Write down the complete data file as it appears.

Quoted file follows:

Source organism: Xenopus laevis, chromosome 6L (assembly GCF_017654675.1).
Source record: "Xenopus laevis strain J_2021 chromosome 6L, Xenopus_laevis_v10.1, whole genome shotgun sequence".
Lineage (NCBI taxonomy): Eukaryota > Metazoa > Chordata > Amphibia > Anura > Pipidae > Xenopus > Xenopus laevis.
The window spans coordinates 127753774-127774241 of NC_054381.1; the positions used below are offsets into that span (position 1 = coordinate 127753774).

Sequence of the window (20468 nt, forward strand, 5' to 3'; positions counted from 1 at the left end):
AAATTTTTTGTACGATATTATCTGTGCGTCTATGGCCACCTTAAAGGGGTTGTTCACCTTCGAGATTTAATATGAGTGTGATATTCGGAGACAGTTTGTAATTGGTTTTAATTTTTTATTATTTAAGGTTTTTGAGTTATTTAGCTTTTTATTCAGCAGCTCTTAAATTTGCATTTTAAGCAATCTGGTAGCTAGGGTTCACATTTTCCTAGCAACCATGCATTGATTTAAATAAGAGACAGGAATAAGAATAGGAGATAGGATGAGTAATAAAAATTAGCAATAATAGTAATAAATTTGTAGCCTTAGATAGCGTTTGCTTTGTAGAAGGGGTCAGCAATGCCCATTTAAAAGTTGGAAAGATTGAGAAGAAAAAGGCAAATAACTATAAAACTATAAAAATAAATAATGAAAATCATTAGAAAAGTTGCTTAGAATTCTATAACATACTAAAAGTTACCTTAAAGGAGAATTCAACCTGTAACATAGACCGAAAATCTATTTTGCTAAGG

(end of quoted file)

Source organism: Xenopus laevis, chromosome 6L (assembly GCF_017654675.1).
Source record: "Xenopus laevis strain J_2021 chromosome 6L, Xenopus_laevis_v10.1, whole genome shotgun sequence".
Lineage (NCBI taxonomy): Eukaryota > Metazoa > Chordata > Amphibia > Anura > Pipidae > Xenopus > Xenopus laevis.
The window spans coordinates 127753774-127774241 of NC_054381.1; the positions used below are offsets into that span (position 1 = coordinate 127753774).

Sequence of the window (20468 nt, forward strand, 5' to 3'; positions counted from 1 at the left end):
AAATTTTTTGTACGATATTATCTGTGCGTCTATGGCCACCTTAAAGGGGTTGTTCACCTTCGAGATTTAATATGAGTGTGATATTCGGAGACAGTTTGTAATTGGTTTTAATTTTTTATTATTTAAGGTTTTTGAGTTATTTAGCTTTTTATTCAGCAGCTCTTAAATTTGCATTTTAAGCAATCTGGTAGCTAGGGTTCACATTTTCCTAGCAACCATGCATTGATTTAAATAAGAGACAGGAATAAGAATAGGAGATAGGATGAGTAATAAAAATTAGCAATAATAGTAATAAATTTGTAGCCTTAGATAGCGTTTGCTTTGTAGAAGGGGTCAGCAATGCCCATTTAAAAGTTGGAAAGATTGAGAAGAAAAAGGCAAATAACTATAAAACTATAAAAATAAATAATGAAAATCATTAGAAAAGTTGCTTAGAATTCTATAACATACTAAAAGTTACCTTAAAGGAGAATTCAACCTGTAACATAGACCGAAAATCTATTTTGCTAAGG